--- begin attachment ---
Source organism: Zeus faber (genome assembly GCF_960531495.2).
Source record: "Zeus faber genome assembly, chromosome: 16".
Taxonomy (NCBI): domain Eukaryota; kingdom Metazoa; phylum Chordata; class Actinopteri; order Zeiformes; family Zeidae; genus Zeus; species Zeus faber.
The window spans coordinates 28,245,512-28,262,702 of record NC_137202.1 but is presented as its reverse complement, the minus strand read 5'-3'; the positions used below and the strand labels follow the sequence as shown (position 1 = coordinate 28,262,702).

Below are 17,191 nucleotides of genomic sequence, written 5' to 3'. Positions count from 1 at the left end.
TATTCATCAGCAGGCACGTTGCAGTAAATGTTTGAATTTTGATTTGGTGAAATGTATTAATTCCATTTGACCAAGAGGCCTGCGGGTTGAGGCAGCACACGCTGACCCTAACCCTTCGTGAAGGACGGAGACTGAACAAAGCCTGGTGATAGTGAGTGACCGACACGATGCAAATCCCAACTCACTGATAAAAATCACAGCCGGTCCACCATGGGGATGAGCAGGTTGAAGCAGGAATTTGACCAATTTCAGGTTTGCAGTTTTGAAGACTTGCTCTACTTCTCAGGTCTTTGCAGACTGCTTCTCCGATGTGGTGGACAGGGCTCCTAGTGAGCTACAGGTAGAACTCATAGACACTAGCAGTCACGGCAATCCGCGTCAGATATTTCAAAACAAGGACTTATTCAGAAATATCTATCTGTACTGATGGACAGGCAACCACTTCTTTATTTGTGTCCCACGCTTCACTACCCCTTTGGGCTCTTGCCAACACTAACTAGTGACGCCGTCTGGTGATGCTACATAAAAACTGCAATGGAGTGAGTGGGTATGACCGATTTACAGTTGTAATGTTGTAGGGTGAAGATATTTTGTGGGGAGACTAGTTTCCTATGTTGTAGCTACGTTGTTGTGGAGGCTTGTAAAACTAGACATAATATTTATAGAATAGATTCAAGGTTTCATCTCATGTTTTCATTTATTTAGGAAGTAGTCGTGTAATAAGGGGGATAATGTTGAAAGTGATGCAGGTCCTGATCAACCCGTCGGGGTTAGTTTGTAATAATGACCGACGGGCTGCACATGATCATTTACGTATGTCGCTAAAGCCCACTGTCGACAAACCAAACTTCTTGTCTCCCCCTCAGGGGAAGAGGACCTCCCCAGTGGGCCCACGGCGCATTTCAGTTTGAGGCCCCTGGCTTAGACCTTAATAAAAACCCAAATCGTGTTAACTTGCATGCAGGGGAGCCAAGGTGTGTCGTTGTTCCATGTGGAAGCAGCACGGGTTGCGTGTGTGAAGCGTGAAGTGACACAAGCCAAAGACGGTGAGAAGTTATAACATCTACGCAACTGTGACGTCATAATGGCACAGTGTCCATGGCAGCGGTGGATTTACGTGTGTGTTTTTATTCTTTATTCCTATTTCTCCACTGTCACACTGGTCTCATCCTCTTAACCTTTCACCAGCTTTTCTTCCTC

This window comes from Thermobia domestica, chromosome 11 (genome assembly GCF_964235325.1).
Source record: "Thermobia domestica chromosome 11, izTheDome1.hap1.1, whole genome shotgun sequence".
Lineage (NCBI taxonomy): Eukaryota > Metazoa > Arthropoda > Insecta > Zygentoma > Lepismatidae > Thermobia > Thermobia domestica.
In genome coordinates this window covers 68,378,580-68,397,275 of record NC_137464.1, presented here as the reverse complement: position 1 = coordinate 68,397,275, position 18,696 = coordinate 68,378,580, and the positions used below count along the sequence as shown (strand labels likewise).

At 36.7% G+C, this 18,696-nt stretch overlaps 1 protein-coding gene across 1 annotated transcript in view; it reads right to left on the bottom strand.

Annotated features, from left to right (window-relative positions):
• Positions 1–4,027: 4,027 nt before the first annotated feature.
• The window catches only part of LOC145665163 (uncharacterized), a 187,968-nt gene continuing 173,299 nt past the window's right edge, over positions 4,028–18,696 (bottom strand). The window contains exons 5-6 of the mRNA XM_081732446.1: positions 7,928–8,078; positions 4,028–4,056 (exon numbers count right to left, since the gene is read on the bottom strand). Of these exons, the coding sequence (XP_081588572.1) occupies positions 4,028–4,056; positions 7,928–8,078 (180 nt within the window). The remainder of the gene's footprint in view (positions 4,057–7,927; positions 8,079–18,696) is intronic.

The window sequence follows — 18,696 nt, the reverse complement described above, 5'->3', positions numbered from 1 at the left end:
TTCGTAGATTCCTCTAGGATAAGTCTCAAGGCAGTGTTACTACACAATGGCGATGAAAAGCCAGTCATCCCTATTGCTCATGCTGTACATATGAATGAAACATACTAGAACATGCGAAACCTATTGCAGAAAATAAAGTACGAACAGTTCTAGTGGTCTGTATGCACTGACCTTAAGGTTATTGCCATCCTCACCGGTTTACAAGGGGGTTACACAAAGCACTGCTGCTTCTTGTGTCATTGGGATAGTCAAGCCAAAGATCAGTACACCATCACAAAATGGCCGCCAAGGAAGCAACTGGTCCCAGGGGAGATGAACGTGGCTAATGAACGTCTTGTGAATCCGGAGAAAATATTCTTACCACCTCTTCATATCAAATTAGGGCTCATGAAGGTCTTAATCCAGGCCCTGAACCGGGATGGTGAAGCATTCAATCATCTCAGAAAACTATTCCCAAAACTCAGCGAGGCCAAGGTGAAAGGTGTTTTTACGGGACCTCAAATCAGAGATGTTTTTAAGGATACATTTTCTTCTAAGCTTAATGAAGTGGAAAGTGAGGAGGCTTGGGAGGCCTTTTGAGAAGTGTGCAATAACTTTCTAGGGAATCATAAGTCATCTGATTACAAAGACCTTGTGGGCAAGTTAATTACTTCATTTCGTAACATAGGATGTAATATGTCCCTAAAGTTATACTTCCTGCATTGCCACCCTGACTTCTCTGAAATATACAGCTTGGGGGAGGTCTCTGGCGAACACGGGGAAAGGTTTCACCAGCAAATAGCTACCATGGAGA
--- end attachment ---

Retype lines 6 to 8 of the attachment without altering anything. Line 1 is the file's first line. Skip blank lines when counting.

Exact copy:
TATTCATCAGCAGGCACGTTGCAGTAAATGTTTGAATTTTGATTTGGTGAAATGTATTAATTCCATTTGACCAAGAGGCCTGCGGGTTGAGGCAGCACACGCTGACCCTAACCCTTCGTGAAGGACGGAGACTGAACAAAGCCTGGTGATAGTGAGTGACCGACACGATGCAAATCCCAACTCACTGATAAAAATCACAGCCGGTCCACCATGGGGATGAGCAGGTTGAAGCAGGAATTTGACCAATTTCAGGTTTGCAGTTTTGAAGACTTGCTCTACTTCTCAGGTCTTTGCAGACTGCTTCTCCGATGTGGTGGACAGGGCTCCTAGTGAGCTACAGGTAGAACTCATAGACACTAGCAGTCACGGCAATCCGCGTCAGATATTTCAAAACAAGGACTTATTCAGAAATATCTATCTGTACTGATGGACAGGCAACCACTTCTTTATTTGTGTCCCACGCTTCACTACCCCTTTGGGCTCTTGCCAACACTAACTAGTGACGCCGTCTGGTGATGCTACATAAAAACTGCAATGGAGTGAGTGGGTATGACCGATTTACAGTTGTAATGTTGTAGGGTGAAGATATTTTGTGGGGAGACTAGTTTCCTATGTTGTAGCTACGTTGTTGTGGAGGCTTGTAAAACTAGACATAATATTTATAGAATAGATTCAAGGTTTCATCTCATGTTTTCATTTATTTAGGAAGTAGTCGTGTAATAAGGGGGATAATGTTGAAAGTGATGCAGGTCCTGATCAACCCGTCGGGGTTAGTTTGTAATAATGACCGACGGGCTGCACATGATCATTTACGTATGTCGCTAAAGCCCACTGTCGACAAACCAAACTTCTTGTCTCCCCCTCAGGGGAAGAGGACCTCCCCAGTGGGCCCACGGCGCATTTCAGTTTGAGGCCCCTGGCTTAGACCTTAATAAAAACCCAAATCGTGTTAACTTGCATGCAGGGGAGCCAAGGTGTGTCGTTGTTCCATGTGGAAGCAGCACGGGTTGCGTGTGTGAAGCGTGAAGTGACACAAGCCAAAGACGGTGAGAAGTTATAACATCTACGCAACTGTGACGTCATAATGGCACAGTGTCCATGGCAGCGGTGGATTTACGTGTGTGTTTTTATTCTTTATTCCTATTTCTCCACTGTCACACTGGTCTCATCCTCTTAACCTTTCACCAGCTTTTCTTCCTC

This window comes from Thermobia domestica, chromosome 11 (genome assembly GCF_964235325.1).
Source record: "Thermobia domestica chromosome 11, izTheDome1.hap1.1, whole genome shotgun sequence".